This is a graduate-level seminar course where we discuss publications around the topic of Robot Learning. The goal is to familiarize students with fundamental aspects of learning techniques in Robotics, introduce general methodologies of conducting research and engineering in Robot Learning, and inspire independent and critical thinking of future directions in Robotics and AI.
Due to the limited time we have during lectures, the selected readings in the syllabus do not mean to cover all the representative and important papers in the field. Rather, the aim is to point out important and emerging directions for students to freely explore after the class. (Hope you are all excited about the future of Robotics and AI as much as I do!)
All students should be actively involved in all discussions to gain truly immersive experience in this course. In every lecture, we will discuss two selected papers. (Please refer to course syllabus for more information.) The class is capped at 24 students in total. Twelve students will present these two papers. In the next lecture, the rest of the tweleve students will present the next two papers. The process repeats...
Each paper will have 6 students present. Students will select different roles to present the paper. We will talk about more about this process in our first lecture. Here are the roles: "Introduction" (1 student), "Related Works" (1 student), "Method" (1 students), "Experiment" (1 student), "Future Directions" (1 student), "Limitations" (1 student).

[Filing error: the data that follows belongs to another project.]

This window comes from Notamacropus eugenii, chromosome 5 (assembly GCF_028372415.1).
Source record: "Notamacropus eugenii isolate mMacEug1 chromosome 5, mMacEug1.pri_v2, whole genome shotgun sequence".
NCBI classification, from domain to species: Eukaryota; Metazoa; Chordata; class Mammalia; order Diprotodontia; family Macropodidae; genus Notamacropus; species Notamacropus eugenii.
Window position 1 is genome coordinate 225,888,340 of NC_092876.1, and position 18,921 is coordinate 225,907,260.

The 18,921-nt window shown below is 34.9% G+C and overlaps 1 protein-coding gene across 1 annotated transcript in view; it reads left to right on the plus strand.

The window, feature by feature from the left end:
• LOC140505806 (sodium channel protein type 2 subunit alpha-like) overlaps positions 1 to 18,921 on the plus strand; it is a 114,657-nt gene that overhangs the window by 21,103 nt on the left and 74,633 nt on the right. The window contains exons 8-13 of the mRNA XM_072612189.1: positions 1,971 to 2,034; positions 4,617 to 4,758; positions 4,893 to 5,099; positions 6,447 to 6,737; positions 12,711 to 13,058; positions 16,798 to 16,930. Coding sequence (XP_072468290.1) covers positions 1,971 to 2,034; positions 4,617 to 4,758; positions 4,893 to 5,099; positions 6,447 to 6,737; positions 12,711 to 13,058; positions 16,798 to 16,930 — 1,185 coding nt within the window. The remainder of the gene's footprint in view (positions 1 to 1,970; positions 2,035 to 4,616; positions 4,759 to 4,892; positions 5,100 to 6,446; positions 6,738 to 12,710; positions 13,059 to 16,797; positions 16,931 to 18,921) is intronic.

Additionally, students are required to conduct a semester-long research project based on the topic they selected and the instructor's approval. Each team can include at most two students. Team with two students are expected to accomplish more than a single-student team. The topics are generally very broad as long as they fit Robot Learning. Students will present their project proposal, mid-term progress, and final results throughout the semester. By the end of the course, students will also need to submit their results as a final report under a conference publication format and code base. The instructor and TA will hold weekly office hours to help guide the progress of the project.
You are provided 48 grace hours for late submission on the final report and code. Late submissions for paper presentation slides and project presentation slides (proposal, mid-term prensentation, and final presentation) are not allowed.
If you have a more serious situation (medical or personal) that is preventing you from completing coursework in a timely manner, and is beyond what can be addressed by grace hours, do not send medical/personal information to the instructor or TA (they are prohibited from seeing this info due to privacy). Instead, graduate students should contact Duke student wellness officer, and undergraduate students should contact their Advising Dean to discuss reasonable accommodations. For longer term situations reach out to the Student Disability Access Office and have them asses your situation and inform the instructor.
You are not allowed to copy other people's code and written reports as your assignment submission. However, you are allowed to use other people's code as part of the module or baseline comparisons, but cite your sources appropriately and be clear about your own contributions. Cheating may lead to the following consequences: zero credit for a specific assignment, failing grade for an entire course, expulsion from the university. More information can be found at Academic Integrity Council at Duke University.